In We Are All Fast-Food Workers Now, Annelise Orleck traces a new labor movement sparked and sustained by low-wage workers from across the globe. Orleck illuminates globalization as seen through the eyes of worker-activists: small farmers, fast-food servers, retail workers, hotel housekeepers, home-healthcare aides, airport workers, and adjunct professors who are fighting for respect, safety, and a living wage. With original photographs by Liz Cooke and drawing on interviews with activists in many US cities and countries around the world, including Bangladesh, Cambodia, Mexico, South Africa, and the Philippines, it features stories of resistance and rebellion, as well as reflections on hope and change as it rises from the bottom up. Read chapter 34, “Bitter Grapes”, below.
Henriette Abrahams, a leader in South Africa’s Sikhula Sonke farmworkers’ union, says that “farmworker communities are the forgotten segment of our society, hidden away and ignored in our rural areas, where exploitation is rife.” Legacies of slavery continue, and she believes that “the farmer appears to see the workers as subjects and property.” as a result, “the struggle for decent lives and decent work . . . is a long and arduous fight.” and it has not generally been taken up by well-funded big unions but by “small, independent, under-resourced trade unions.”
Still, in the summer of 2012, women workers in the Western Cape Winelands came out of the shadows and got the world’s attention — at least for a while. over centuries, in a region where white afrikaner nationalism still rules, the hard labor of black South Africans has profited white winemakers. In the twenty-first century, wine became South Africa’s most lucrative agricultural export. And yet starvation wages, abysmal living conditions, brutal mistreatment and exposure to pesticides afflicted workers who pruned the vines, picked the grapes, and made the wine.
Then something snapped. An old vineyard was sold. The new owners slashed workers’ wages, and eight hundred pickers walked out. Conflict between workers and bosses in this region was nothing new, nor were brutal crackdowns by growers and police. Both dated back to the era of colonial slavery. But something was different here. This strike spread quickly, sweeping up thousands of workers in sixteen towns. By fall, the strike had engulfed the Western cape and threatened to spread across South Africa.
At one winery after another, workers decried “hunger wages.” Police and private security guards shot into peaceful crowds, wounding and killing strikers. Infuriated, the strikers blocked roads, set fire to vine- yards, cars, and farm machinery, and clashed hand-to-hand with police.
Government officials and growers condemned the destruction, but the workers were unapologetic. No one pays attention, they said, until the vineyards burn. In November, workers rejoiced when authorities arrested a farmer who had shot live ammunition into a crowd of protesters, killing three. They felt sure that were it not for the strike, he would not have been charged with murder. Still, larger victories were a long way off.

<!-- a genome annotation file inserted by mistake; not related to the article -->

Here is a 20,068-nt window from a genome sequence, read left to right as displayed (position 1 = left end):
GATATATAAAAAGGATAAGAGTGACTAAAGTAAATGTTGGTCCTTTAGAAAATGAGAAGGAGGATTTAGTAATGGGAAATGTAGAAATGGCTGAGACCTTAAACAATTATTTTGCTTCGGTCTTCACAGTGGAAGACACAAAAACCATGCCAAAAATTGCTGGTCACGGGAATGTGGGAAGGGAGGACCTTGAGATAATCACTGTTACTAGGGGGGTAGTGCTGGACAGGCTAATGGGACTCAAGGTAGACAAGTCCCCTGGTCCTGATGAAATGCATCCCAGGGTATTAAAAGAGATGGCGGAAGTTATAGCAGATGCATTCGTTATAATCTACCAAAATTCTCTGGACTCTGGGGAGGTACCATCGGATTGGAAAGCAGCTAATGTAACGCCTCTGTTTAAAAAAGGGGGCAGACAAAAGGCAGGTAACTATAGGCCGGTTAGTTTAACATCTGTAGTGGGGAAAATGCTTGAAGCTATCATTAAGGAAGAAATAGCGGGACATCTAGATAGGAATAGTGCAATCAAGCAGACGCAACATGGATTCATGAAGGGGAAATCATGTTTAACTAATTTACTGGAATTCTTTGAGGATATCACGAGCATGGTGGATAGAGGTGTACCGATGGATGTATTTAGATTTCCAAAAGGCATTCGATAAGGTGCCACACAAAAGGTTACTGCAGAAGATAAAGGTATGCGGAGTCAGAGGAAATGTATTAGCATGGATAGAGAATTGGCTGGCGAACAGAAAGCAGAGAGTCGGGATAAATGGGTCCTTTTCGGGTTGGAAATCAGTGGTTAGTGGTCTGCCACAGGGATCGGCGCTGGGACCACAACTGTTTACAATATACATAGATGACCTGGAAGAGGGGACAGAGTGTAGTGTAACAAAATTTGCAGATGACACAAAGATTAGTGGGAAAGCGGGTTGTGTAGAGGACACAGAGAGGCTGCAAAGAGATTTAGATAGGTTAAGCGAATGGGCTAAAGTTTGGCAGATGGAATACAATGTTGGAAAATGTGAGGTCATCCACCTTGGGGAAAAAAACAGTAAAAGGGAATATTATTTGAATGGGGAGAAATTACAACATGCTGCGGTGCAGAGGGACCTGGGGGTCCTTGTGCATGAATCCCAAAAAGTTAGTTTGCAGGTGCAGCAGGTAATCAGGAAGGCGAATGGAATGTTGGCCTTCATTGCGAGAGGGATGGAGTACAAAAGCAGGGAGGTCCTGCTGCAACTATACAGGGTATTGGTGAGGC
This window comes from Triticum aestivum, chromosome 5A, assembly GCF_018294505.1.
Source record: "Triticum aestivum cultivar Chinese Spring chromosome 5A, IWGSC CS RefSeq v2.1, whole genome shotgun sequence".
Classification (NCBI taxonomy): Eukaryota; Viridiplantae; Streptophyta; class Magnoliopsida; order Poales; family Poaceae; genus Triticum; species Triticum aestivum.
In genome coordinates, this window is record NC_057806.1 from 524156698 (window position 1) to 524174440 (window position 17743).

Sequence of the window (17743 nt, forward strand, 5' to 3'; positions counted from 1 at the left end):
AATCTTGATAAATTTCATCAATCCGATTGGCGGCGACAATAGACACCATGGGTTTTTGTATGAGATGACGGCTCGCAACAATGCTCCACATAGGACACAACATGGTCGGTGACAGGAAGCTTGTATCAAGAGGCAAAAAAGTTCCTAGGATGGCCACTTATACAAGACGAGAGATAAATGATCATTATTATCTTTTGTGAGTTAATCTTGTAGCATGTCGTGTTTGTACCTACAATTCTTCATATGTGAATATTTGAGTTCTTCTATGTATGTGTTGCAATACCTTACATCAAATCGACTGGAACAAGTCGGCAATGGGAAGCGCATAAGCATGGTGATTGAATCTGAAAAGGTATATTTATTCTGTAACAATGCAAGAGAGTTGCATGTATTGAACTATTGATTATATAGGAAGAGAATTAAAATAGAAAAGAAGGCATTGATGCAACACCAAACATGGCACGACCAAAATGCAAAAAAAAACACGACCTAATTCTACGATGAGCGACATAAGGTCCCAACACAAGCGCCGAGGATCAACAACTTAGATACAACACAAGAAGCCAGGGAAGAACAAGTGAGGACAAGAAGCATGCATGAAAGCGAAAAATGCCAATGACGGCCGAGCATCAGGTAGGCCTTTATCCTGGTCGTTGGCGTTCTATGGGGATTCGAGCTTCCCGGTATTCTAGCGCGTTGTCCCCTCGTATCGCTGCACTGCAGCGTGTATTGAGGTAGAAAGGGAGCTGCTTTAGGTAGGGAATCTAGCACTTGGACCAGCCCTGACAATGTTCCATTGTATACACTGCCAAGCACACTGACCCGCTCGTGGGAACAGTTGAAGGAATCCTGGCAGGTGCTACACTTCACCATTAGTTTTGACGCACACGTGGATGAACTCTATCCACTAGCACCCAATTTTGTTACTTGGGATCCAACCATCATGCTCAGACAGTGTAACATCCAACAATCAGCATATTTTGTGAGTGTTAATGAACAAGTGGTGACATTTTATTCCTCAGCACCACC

The strike lasted seven months, workers say, because they wanted a lot: improved housing, free water and discounted electricity, an end to evictions and police brutality, and a chance for their children to attend local public schools. (Local authorities often refused to enroll migrants’ children because they were born in other towns or countries.) Women strikers demanded equal pay with men, paid maternity leave, yearly paid vacations, hourly rather than daily wages, and the right to negotiate directly with employers instead of labor brokers. By strike’s end, they had made progress on all of these goals, raising their salaries by 52 percent. They still did not earn enough to live on, they said, but they had demonstrated the power of organizing. They knew they could rise again.
Media and politicians described the strike as “leaderless” and “organic,” words so often attached to workers’ actions, especially those led by women. It was true that the strike had not been organized by one of South Africa’s large, male-dominated labor unions. But it was hardly a spontaneous, emotional outburst. It was a well-planned action.
Journalists and union leaders have frequently used those words to describe woman-led political actions: the 1909 general strike by women garment workers in New York; the 1955 Montgomery bus boycott in Alabama. It wasn’t true of those actions. nor was it true of the 2012 Cape strike.
The strike had been planned by a self-described “feminist social movement union” called Sikhula Sonke, Xhosa for “We Grow together.” Founded in 2004, the union attracted mostly mothers from 112 Western cape farms. The women banded together around safety and health issues, children’s education, violence against women. And they had been organizing collective actions for years whenever farmers mistreated members or stole their wages.
Sikhula Sonke was a rare creature: a women-led trade union in South Africa. Though men could and did join, the bylaws mandated that the secretary-general, president, and two-thirds of delegates to union congresses must be women. And the union explicitly addressed women’s issues: unequal pay; sexual harassment; maternal and infant health; farmers who paid “family wages” to husbands but not wives; migrant children’s rights; and government refusal to recognize women’s title to land. They also fought “contractualization,” because most women grape workers were classified as “temporary” or “seasonal.” As such, they were unprotected by South African labor laws and ineligible for social security and disability benefits.